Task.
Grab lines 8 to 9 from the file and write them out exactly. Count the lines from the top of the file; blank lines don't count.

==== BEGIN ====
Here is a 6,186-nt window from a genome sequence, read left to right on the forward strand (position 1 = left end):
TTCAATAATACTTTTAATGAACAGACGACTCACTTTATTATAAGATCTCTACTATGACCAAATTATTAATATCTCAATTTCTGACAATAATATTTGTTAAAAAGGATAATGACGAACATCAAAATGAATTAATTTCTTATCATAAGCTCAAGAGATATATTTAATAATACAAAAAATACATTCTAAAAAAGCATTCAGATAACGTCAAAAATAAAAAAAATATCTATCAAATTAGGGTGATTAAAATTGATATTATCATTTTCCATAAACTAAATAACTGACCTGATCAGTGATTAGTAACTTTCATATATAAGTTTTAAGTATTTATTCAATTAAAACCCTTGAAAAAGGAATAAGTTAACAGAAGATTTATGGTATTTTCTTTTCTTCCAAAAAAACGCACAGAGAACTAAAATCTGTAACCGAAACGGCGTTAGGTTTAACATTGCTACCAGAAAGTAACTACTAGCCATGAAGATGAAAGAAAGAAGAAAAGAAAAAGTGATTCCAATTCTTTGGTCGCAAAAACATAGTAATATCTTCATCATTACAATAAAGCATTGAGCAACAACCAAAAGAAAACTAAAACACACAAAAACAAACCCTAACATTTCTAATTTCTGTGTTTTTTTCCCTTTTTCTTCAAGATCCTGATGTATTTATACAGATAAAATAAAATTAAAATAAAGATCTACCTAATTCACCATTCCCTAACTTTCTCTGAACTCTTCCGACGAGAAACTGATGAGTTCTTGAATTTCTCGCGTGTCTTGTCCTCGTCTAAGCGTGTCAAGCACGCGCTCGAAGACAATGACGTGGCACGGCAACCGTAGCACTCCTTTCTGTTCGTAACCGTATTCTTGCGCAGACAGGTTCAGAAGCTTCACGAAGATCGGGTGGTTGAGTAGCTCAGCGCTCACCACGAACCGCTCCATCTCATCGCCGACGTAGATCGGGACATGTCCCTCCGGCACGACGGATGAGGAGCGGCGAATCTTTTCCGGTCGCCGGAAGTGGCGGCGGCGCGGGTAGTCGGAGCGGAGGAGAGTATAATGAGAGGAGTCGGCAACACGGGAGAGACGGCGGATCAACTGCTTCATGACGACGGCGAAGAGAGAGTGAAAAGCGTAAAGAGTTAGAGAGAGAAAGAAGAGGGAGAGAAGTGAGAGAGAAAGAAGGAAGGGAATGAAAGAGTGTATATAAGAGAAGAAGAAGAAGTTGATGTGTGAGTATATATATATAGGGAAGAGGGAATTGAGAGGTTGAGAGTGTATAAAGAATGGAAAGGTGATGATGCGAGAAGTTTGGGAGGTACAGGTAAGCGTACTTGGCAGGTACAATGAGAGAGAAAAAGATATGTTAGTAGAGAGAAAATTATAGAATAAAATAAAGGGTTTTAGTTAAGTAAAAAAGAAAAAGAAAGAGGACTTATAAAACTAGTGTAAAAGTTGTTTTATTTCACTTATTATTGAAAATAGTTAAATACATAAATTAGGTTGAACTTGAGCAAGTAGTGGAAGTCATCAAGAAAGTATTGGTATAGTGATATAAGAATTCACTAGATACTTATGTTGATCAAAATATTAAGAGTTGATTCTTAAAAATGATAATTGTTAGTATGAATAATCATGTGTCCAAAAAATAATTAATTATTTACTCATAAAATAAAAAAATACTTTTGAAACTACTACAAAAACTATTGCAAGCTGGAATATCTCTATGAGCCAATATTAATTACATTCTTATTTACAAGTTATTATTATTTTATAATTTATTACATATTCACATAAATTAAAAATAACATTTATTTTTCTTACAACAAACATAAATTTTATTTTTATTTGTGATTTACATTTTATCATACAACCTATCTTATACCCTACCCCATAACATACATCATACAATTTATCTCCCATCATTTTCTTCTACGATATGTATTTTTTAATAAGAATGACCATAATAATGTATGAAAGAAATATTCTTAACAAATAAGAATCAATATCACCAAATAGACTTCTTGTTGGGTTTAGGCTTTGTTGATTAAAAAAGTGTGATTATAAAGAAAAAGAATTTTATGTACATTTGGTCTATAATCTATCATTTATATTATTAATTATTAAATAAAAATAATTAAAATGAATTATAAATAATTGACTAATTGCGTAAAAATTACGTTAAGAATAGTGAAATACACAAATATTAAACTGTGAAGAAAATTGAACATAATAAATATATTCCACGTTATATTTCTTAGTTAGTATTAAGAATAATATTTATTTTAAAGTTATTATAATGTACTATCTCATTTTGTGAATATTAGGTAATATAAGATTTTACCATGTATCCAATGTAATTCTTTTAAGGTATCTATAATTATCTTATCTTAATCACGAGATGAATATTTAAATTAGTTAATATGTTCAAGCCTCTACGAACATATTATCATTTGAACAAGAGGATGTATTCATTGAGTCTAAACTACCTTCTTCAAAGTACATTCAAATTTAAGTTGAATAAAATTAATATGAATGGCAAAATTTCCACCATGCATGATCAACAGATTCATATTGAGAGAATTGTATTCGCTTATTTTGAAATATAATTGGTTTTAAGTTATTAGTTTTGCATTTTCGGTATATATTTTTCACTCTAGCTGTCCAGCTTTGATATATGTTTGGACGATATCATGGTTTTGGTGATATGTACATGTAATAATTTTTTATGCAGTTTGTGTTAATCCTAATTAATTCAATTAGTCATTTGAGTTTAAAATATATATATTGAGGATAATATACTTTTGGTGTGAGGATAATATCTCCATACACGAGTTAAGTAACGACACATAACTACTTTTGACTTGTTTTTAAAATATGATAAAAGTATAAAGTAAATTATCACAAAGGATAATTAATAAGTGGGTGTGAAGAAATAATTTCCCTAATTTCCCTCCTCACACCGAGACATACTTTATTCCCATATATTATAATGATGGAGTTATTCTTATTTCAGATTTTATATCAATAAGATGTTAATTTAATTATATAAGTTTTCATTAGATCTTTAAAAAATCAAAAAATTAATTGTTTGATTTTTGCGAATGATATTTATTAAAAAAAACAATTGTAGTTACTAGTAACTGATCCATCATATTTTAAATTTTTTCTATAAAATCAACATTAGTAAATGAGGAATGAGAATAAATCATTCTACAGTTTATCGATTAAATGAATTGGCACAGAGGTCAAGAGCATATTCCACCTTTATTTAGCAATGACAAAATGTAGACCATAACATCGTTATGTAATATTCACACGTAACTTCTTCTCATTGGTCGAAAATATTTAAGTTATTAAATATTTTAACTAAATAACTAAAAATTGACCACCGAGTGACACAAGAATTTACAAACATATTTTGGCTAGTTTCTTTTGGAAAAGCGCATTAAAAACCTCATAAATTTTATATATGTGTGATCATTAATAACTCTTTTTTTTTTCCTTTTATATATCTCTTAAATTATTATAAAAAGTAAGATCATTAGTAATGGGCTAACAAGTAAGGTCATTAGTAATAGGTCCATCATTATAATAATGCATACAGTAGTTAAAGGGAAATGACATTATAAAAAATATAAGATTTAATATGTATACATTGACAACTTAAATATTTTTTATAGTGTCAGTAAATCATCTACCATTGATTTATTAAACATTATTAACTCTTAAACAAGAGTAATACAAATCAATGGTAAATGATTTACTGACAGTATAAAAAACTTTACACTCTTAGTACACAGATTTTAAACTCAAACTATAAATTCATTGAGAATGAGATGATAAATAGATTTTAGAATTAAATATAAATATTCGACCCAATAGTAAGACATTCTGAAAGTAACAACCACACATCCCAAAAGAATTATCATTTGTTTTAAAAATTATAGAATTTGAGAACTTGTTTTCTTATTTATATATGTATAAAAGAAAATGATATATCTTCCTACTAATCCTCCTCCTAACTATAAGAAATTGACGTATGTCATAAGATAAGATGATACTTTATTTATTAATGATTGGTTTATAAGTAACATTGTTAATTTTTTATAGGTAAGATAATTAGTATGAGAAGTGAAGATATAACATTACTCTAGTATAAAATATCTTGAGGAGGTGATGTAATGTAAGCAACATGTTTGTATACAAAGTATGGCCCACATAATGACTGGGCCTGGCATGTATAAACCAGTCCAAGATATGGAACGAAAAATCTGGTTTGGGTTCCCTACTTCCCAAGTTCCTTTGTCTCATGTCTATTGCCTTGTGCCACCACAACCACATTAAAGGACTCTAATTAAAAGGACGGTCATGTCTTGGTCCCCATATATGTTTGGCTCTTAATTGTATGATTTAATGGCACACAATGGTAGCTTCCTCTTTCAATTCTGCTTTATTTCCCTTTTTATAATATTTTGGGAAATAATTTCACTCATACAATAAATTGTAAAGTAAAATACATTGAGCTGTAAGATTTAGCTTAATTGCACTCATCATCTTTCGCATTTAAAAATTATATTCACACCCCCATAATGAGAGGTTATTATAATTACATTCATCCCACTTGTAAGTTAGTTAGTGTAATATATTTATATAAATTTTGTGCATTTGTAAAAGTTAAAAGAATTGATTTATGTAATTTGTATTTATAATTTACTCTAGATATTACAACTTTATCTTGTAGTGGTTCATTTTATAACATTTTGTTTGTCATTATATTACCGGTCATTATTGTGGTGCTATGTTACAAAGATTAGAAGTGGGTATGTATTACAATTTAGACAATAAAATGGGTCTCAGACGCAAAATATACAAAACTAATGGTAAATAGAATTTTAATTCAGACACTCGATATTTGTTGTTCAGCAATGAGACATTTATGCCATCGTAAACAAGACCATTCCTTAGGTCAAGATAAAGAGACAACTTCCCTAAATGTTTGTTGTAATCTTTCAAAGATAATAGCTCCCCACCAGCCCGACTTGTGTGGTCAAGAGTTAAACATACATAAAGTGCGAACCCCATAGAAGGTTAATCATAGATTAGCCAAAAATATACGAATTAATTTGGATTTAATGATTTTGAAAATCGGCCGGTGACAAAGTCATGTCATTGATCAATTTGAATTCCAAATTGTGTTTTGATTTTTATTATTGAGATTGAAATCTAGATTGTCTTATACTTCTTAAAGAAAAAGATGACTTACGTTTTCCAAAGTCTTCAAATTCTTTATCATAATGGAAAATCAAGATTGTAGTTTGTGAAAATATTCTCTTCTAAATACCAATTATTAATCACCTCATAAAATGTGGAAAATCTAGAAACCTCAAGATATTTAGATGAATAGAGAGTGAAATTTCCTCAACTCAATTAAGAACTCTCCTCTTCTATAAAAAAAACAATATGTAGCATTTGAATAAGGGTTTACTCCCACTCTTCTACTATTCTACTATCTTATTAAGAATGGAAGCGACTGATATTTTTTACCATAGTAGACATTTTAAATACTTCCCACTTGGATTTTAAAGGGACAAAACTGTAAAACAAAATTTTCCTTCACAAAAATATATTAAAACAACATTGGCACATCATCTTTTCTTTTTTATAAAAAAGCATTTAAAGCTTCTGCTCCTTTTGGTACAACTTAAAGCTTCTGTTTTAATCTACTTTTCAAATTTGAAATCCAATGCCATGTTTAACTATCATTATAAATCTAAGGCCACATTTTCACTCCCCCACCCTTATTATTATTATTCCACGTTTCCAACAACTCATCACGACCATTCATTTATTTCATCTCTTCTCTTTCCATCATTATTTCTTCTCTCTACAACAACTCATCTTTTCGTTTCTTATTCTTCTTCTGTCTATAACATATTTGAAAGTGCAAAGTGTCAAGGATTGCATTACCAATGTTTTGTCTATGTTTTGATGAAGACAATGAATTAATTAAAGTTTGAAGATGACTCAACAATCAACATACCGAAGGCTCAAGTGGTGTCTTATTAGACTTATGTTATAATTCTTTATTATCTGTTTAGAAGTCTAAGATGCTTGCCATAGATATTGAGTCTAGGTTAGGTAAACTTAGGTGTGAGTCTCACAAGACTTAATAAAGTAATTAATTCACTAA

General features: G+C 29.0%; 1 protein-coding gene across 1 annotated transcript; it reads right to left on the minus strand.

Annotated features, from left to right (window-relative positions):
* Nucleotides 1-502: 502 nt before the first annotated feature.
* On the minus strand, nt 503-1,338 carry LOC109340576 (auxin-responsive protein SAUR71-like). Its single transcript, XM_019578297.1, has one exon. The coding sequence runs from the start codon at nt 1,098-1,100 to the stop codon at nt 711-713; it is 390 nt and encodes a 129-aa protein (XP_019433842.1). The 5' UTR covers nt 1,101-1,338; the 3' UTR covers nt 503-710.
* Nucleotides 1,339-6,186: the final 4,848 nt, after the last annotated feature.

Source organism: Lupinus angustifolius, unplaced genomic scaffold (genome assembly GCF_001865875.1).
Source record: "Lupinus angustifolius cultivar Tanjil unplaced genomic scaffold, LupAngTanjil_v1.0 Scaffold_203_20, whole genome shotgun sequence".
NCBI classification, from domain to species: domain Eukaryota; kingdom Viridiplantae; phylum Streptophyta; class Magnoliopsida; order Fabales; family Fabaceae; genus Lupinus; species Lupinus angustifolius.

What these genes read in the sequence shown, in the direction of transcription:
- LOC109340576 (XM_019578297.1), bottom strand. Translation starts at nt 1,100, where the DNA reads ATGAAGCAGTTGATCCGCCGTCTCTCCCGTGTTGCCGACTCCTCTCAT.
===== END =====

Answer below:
Source organism: Lupinus angustifolius, unplaced genomic scaffold (genome assembly GCF_001865875.1).
Source record: "Lupinus angustifolius cultivar Tanjil unplaced genomic scaffold, LupAngTanjil_v1.0 Scaffold_203_20, whole genome shotgun sequence".